The education secretary James Cleverly has condemned a series of mistakes in exam papers and advance information, dubbing them “unacceptable”.
The cabinet minister said in a letter published today: “While there were only a small number of substantive errors, including those related to advance information, any errors are unacceptable and risk causing unnecessary stress for students, who have worked so hard to prepare for their exams”.
It appears to be the first time ministers have been forced to acknowledge such problems with this summer’s exams, the first in three years after Covid disruption.
AQA had apologised in June after a GCSE physics paper included a question on a topic that had been specifically ruled out in advance information. Edexcel did the same over a GCSE geography mistake which saw Gabon labelled as the Democratic Republic of Congo on a map of Africa.
He highlighted the regulator’s recent pledge to closely monitor the awarding process to ensure students “are not disadvantaged”. Ofqual will provide a further update after results are issued, he added.
Awarding organisations themselves are “communicating directly” with schools or via their websites to “explain their plans to mitigate any impact of these errors on students”.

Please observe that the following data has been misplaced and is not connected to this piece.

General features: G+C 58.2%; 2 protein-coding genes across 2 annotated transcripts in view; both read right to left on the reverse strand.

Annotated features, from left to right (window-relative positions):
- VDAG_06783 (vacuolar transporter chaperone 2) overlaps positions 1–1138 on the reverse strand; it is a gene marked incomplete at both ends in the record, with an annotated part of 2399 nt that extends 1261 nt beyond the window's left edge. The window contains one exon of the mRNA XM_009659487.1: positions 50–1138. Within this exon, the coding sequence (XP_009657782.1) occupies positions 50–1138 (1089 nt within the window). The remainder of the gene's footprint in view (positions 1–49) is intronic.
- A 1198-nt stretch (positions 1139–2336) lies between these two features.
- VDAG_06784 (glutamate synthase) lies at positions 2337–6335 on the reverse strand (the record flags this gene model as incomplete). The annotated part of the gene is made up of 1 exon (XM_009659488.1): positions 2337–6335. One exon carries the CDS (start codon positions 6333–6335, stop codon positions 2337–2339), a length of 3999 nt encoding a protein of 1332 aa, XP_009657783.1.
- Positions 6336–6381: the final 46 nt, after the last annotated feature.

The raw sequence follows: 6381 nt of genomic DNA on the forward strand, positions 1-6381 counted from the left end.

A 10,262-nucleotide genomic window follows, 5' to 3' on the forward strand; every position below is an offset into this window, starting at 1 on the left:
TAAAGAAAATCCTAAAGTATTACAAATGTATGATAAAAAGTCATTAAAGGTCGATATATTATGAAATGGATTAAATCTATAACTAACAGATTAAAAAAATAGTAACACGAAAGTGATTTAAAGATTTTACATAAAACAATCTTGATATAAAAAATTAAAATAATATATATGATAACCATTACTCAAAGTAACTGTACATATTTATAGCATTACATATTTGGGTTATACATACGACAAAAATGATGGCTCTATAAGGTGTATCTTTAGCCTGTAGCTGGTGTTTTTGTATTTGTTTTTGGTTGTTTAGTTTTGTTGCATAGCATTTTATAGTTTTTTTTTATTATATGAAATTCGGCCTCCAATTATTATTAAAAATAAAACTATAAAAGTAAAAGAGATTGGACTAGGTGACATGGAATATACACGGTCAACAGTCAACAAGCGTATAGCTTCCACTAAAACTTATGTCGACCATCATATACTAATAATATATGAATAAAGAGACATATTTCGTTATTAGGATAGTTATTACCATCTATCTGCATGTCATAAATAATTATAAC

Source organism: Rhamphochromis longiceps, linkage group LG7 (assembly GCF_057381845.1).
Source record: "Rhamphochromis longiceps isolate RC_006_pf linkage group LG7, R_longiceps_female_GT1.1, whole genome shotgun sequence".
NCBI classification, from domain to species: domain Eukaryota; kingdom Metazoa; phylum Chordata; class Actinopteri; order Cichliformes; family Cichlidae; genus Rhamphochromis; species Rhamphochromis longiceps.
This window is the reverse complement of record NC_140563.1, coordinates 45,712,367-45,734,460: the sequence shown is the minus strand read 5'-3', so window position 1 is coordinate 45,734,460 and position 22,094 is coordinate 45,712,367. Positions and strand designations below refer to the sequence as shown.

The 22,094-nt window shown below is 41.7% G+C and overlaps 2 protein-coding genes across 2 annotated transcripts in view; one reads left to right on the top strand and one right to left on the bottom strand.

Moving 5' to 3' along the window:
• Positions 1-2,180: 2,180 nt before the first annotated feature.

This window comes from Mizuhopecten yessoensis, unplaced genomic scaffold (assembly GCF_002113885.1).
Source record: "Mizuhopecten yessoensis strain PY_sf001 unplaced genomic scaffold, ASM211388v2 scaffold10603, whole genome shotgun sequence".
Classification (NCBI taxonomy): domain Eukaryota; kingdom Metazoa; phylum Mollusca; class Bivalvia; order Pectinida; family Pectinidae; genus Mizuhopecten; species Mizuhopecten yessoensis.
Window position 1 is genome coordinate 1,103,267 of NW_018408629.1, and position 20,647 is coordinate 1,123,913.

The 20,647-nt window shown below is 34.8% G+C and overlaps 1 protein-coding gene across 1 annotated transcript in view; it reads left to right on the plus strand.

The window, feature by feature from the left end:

He said Ofqual investigations “start straight away” – suggesting probes may have already begun.
But Ofqual does not normally consider regulatory action until after results are issued so exam boards can focus on that. It does not comment on such actions until full investigations and decisions have been made, Cleverly added.
But Cleverly said while there were some “genuine errors”, some concerns raised about advance information “resulted from a misunderstanding of its purpose”, without giving further details.
Fines and firm words fail to prevent exam problems
Ministers have spoken out in previous years over exam boards errors, and fines have been threatened and issued, but they do not appear to have solved the problem.
Two decades ago, Labour prime minister Tony Blair similarly condemned “unacceptable” performance by Edexcel over a series of errors, which prompted a regulator audit. Edexcel’s AS-level in religious studies in 2001 had contained questions form its practice papers.
Ten years later, Conservative schools minister Nick Gibb condemned “unacceptably poor practice” after 11 exam errors, affecting 140,000 pupils. He said new powers to fine exam boards would give them a “powerful incentive” to improve standards and be a “clear deterrent”.
AQA included an “unanswerable” question in 2017 biology papers. Two years later it was fined £350,000 – the largest penalty ever Ofqual fine – for “serious breaches” of re-marking rules.